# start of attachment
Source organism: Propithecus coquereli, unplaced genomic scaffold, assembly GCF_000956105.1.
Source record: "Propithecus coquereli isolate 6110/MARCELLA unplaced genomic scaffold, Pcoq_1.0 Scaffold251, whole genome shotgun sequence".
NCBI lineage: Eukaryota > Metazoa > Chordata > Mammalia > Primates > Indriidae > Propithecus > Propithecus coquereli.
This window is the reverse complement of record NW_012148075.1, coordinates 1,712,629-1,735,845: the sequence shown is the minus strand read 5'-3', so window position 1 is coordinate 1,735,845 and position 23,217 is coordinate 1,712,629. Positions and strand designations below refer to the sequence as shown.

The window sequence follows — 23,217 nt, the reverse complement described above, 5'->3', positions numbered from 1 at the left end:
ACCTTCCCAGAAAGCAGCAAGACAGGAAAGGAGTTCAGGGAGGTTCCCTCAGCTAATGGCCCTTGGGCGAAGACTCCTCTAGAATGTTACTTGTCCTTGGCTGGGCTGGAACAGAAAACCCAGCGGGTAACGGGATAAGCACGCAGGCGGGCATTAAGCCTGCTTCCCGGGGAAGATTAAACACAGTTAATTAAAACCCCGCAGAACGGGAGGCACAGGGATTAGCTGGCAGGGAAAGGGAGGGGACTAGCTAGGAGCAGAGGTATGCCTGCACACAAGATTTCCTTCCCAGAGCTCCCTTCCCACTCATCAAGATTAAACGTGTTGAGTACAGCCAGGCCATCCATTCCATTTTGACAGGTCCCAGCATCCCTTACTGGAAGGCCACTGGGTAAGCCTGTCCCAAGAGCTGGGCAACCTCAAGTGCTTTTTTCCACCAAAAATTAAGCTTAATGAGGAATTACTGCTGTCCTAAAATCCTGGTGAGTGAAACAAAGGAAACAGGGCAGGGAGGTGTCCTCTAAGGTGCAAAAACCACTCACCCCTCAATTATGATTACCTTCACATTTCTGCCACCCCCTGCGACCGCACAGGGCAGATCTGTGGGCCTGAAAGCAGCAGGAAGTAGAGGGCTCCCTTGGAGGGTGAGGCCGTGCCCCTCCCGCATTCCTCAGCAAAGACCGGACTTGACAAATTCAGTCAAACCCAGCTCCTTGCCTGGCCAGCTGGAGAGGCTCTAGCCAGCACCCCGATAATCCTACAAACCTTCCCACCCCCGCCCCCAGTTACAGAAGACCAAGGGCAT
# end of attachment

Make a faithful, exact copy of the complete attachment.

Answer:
Source organism: Propithecus coquereli, unplaced genomic scaffold, assembly GCF_000956105.1.
Source record: "Propithecus coquereli isolate 6110/MARCELLA unplaced genomic scaffold, Pcoq_1.0 Scaffold251, whole genome shotgun sequence".
NCBI lineage: Eukaryota > Metazoa > Chordata > Mammalia > Primates > Indriidae > Propithecus > Propithecus coquereli.
This window is the reverse complement of record NW_012148075.1, coordinates 1,712,629-1,735,845: the sequence shown is the minus strand read 5'-3', so window position 1 is coordinate 1,735,845 and position 23,217 is coordinate 1,712,629. Positions and strand designations below refer to the sequence as shown.

The window sequence follows — 23,217 nt, the reverse complement described above, 5'->3', positions numbered from 1 at the left end:
ACCTTCCCAGAAAGCAGCAAGACAGGAAAGGAGTTCAGGGAGGTTCCCTCAGCTAATGGCCCTTGGGCGAAGACTCCTCTAGAATGTTACTTGTCCTTGGCTGGGCTGGAACAGAAAACCCAGCGGGTAACGGGATAAGCACGCAGGCGGGCATTAAGCCTGCTTCCCGGGGAAGATTAAACACAGTTAATTAAAACCCCGCAGAACGGGAGGCACAGGGATTAGCTGGCAGGGAAAGGGAGGGGACTAGCTAGGAGCAGAGGTATGCCTGCACACAAGATTTCCTTCCCAGAGCTCCCTTCCCACTCATCAAGATTAAACGTGTTGAGTACAGCCAGGCCATCCATTCCATTTTGACAGGTCCCAGCATCCCTTACTGGAAGGCCACTGGGTAAGCCTGTCCCAAGAGCTGGGCAACCTCAAGTGCTTTTTTCCACCAAAAATTAAGCTTAATGAGGAATTACTGCTGTCCTAAAATCCTGGTGAGTGAAACAAAGGAAACAGGGCAGGGAGGTGTCCTCTAAGGTGCAAAAACCACTCACCCCTCAATTATGATTACCTTCACATTTCTGCCACCCCCTGCGACCGCACAGGGCAGATCTGTGGGCCTGAAAGCAGCAGGAAGTAGAGGGCTCCCTTGGAGGGTGAGGCCGTGCCCCTCCCGCATTCCTCAGCAAAGACCGGACTTGACAAATTCAGTCAAACCCAGCTCCTTGCCTGGCCAGCTGGAGAGGCTCTAGCCAGCACCCCGATAATCCTACAAACCTTCCCACCCCCGCCCCCAGTTACAGAAGACCAAGGGCAT